Skip to main content

Mid August global downstream news

Hydrocarbon Engineering,


Africa

Nigeria

The President of the Nigeria Labour Congress, Comrade Abdulwaheed Omar has condemned the insinuation that refineries in the country cannot work because they are owned by the government.

Omar said ‘it is not an excuse to say that refineries are not working, because they are owned by the government. All these refineries were working and built by the government, why will it be different now?’

‘If these refineries were working fully in the past under the government, why will another government say it cannot make them work?’

He added that the country will not move forward while people perpetuate fraud. He urged the government to fix refineries.

Uganda

The Ugandan government announced on Wednesday that its first oil refinery will come on stream by 2018.

The refinery, to be located in Holma district, will supply refined petroleum products to the domestic market, as the country seeks to reduce its imports bill and become self sufficient in fuel products.

In a statement, the Ministry said that ‘the government plans to develop a refinery…starting with a capacity of 30 000 bpd by 2018, which will be increased to 60 000 bpd before 2020’.

The project is expected to cost US$ 2 billion.

Europe

European refiners are set to cut crude oil processing rates by approximately 500 000 bpd, as soaring oil prices bite deeper into their already weak profit margins, according to traders.

Refiners including BP, Royal Dutch Shell and Total would reduce total output to approximately 11.5 million bpd.

Seasonal maintenance in the North Sea, and lower than usual exports of Russian Urals and disruptions to exports from Iraq and Libya have pushed benchmark Brent futures prices this month to their highest levels since April.

Higher crude oil prices mean refiners make less profit per barrel from selling refined products, as the margin or crack shrinks.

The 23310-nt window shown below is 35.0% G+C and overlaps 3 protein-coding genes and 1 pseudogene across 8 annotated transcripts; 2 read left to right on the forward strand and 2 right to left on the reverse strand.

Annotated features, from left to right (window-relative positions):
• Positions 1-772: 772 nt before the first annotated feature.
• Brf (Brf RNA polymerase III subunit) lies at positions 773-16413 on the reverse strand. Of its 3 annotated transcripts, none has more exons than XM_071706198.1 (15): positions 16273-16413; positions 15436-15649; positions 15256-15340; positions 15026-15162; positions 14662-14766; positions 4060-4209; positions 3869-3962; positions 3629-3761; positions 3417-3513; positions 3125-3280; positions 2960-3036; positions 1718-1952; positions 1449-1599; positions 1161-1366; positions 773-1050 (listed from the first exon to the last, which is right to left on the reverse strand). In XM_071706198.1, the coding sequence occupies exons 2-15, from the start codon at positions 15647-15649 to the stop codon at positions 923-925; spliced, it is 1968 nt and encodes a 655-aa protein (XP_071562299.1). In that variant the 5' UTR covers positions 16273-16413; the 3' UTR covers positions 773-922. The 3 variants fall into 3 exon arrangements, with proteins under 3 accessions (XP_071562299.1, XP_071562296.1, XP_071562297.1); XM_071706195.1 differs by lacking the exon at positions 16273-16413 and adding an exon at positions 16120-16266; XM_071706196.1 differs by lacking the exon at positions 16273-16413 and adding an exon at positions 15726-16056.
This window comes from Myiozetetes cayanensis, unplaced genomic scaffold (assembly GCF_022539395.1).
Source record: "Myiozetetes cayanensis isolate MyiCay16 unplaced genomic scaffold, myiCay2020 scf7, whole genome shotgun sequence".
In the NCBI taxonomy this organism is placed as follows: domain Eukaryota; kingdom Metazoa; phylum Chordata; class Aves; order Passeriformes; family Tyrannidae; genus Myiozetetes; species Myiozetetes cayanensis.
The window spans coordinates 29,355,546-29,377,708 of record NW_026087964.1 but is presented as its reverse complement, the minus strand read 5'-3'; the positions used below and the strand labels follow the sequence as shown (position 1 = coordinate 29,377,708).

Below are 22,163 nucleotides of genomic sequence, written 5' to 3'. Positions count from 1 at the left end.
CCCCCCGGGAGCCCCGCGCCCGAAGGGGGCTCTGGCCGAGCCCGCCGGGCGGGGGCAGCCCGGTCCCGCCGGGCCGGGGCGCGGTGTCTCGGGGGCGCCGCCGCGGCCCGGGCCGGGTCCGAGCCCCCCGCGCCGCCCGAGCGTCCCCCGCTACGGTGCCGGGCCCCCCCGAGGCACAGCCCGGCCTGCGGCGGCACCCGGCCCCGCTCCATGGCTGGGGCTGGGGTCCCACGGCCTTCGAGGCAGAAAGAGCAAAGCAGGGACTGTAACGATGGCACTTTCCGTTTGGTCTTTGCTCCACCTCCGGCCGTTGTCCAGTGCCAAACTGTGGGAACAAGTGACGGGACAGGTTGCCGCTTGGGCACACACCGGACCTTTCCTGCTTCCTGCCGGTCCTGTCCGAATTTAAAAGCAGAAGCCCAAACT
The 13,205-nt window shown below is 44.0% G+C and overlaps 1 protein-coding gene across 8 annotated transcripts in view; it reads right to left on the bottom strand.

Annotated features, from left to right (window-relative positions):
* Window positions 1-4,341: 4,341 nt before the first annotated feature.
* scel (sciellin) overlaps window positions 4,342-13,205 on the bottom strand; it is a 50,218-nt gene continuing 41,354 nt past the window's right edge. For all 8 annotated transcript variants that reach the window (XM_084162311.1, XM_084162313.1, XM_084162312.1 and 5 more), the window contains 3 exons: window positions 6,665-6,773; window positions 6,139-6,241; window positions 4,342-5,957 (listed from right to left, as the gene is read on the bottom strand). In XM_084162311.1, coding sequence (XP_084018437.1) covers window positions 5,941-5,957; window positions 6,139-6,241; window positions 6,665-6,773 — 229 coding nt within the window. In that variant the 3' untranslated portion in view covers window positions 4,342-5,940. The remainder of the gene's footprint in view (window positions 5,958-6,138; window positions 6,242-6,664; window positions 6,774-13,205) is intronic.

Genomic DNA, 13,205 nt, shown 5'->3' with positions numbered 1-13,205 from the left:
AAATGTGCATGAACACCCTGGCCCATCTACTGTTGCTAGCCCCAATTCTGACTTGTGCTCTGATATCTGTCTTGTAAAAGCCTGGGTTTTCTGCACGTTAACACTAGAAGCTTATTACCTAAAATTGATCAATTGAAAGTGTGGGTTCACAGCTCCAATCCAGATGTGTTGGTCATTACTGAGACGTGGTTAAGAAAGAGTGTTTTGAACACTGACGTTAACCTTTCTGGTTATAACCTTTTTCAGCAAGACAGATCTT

New Zealand

A US$ 365 million expansion of Marsden Pt Oil Refinery has been approved by Minister of Energy and Resources Simon Bridges.

The US$ 365 million CCR project will lift the refinery’s capabilities to 80% of New Zealand’s fuel needs, providing a more reliable fuel source.

Building work will additionally create approximately 300 on site jobs and hundreds more off site over the next four years.

South America

Venezuela

A minor fire has affected a unit of the Cardon refinery, located in Paraguana. This is the third occurrence of fire in the Venezuelan refining circuit in three days, revealing deteriorated preventive maintenance in the plant of state run oil holding Petroleos de Venezuela (Pdvsa).

The Cardon refinery fire broke out in High Vacuum Unit 3 (AV-3) and caused ‘slight injuries’ in two workers.

From May onwards, 15 events have been reported, including fires, shutdowns, blackouts and leakage, in Amuay and Cardon (which form part of Paraguana Refining Center, CRP), El Paito, Puerto La Cruz and Isla.

The string of troubles in the refining circuit and the duty to meet the growing domestic demand without further capacity to process additional byproducts caused losses in Pdvsa’s refining, marketing and supply last year for US$ 7.7 billion.

This means that refining and marketing related losses surged to 851% in 2012, over US$ 819 million in 2011.

Taking refining in Venezuela only, losses in 2012 were equal to US$ 8.4 billion. This was later offset by foreign refining profits.

 Edited from various sources by Emma McAleavey.

Read the article online at: https://www.hydrocarbonengineering.com/gas-processing/16082013/mid_august_global_downstream_news569/


 

Embed article link: (copy the HTML code below):